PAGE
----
To gain some more historical understanding of propaganda, the Greenies headed to the de Young Museum exhibit, Weapons of Mass Seduction: The Art of Propaganda, with the Orange Band. The exhibit, which focuses on World War I and II propaganda, gave students the opportunity to take their analytical skills developed in our work around art and identity, and apply them to historical posters and films. Looking at the extensive exhibit, we asked ourselves who is the targeted audience? What is the message that is trying to be communicated? How can you tell? Some of the posters that we found most interesting were the ones that communicated the idea that nobody could really be trusted, and anybody could be working for the Axis Powers, so keep your mouths shut. We noticed the ways in which different people were depicted in the various propaganda images, including those who represented the “good American citizen,” and those who were clearly meant to be untrustworthy.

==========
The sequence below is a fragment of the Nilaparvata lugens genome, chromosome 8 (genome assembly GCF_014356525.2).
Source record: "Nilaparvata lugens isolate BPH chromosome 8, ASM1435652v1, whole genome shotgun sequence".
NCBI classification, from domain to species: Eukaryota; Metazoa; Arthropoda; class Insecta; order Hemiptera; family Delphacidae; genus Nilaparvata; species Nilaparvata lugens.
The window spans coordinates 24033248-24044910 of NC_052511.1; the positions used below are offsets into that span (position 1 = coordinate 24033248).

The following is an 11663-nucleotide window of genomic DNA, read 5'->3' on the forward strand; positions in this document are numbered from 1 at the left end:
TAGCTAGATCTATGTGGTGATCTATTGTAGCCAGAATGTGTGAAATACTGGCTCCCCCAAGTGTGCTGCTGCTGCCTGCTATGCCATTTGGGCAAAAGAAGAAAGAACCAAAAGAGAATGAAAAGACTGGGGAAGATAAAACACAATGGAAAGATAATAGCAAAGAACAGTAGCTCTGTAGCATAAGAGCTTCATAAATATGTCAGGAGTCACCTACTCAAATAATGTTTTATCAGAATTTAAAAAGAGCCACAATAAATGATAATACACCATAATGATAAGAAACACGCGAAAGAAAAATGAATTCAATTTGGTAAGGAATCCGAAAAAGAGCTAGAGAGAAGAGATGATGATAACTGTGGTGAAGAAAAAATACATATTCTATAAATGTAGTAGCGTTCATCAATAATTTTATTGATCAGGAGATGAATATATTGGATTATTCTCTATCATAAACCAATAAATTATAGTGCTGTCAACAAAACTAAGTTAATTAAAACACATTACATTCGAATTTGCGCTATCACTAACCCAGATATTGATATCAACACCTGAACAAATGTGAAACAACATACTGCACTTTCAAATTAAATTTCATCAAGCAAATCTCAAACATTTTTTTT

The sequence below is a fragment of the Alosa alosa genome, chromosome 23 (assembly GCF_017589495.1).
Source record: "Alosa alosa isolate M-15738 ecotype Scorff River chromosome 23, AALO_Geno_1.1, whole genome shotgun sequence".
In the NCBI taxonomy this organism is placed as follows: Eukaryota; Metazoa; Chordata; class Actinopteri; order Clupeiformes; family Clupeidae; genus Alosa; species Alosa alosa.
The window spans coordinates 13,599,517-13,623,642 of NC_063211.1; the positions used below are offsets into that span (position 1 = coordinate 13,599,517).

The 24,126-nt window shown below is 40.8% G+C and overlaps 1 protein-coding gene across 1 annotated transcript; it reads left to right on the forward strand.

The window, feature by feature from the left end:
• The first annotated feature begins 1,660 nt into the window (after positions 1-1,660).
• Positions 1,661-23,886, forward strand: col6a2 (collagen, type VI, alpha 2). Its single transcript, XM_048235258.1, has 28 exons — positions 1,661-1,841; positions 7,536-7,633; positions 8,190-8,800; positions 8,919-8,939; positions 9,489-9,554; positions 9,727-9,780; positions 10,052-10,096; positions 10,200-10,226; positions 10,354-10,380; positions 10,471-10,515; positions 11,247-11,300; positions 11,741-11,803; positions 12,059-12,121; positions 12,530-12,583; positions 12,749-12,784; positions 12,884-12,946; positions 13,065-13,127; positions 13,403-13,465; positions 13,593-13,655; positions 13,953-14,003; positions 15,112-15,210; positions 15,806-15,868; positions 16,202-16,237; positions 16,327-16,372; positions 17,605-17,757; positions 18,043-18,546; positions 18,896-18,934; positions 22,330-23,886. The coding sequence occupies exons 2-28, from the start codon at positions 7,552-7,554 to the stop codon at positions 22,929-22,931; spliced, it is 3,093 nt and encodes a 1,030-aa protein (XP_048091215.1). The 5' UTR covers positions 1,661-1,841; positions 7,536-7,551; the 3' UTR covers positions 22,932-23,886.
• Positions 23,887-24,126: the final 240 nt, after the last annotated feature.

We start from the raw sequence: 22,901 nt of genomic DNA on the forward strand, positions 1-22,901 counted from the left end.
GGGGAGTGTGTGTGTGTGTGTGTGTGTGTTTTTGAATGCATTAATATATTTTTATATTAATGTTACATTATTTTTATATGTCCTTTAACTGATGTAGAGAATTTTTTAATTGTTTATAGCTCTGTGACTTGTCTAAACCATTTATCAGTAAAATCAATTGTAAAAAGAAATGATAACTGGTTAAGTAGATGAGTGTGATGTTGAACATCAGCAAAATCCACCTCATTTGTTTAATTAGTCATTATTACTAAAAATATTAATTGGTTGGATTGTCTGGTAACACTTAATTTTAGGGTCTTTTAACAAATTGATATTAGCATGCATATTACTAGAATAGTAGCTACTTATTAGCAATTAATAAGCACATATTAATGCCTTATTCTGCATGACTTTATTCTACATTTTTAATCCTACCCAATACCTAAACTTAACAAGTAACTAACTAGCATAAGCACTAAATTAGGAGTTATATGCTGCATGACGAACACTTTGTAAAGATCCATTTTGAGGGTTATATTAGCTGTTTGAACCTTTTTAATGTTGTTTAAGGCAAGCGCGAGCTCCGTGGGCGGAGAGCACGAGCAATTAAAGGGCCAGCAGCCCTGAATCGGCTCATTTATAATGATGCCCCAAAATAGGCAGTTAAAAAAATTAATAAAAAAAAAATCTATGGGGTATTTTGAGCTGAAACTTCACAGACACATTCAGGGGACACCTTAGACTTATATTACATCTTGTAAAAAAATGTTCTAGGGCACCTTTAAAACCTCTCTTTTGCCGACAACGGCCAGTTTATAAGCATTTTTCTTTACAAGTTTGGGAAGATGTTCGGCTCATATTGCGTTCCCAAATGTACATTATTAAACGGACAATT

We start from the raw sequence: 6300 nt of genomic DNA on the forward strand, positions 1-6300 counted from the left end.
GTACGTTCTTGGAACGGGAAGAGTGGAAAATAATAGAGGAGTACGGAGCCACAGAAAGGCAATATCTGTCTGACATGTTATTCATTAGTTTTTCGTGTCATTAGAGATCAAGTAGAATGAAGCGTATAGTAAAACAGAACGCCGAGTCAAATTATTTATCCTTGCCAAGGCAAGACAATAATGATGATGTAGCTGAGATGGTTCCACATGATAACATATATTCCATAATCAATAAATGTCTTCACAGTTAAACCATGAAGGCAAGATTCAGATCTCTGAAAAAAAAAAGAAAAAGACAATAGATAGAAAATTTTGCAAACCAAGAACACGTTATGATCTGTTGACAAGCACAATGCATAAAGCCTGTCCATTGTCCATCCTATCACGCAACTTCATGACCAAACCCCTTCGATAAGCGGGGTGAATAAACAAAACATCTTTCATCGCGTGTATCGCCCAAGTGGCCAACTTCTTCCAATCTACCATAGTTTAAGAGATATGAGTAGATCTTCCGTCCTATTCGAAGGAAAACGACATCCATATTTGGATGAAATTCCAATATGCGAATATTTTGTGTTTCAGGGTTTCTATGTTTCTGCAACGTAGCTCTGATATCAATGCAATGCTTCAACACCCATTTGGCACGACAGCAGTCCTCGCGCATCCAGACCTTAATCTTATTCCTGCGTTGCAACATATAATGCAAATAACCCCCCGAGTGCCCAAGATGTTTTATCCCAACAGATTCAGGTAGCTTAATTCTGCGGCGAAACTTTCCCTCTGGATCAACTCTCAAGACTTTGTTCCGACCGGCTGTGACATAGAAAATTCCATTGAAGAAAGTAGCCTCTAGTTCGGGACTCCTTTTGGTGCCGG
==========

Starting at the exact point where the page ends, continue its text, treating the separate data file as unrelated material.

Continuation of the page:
A WWII propaganda poster from the “Weapons of Mass Seduction” exhibit.

The Greenies also took a walking tour of 24th Street, where we looked for propaganda and discussed the different artists’ intended messages. We discovered that propaganda isn’t always posters, but can come in different mediums too, such as stencils or murals. We found that a lot of the murals on 24th Street could be seen as propaganda, and that the majority of them had messages around preserving the culture of 24th street. Some of the examples we found included concepts and vocabulary that we had to break down and interpret as a group.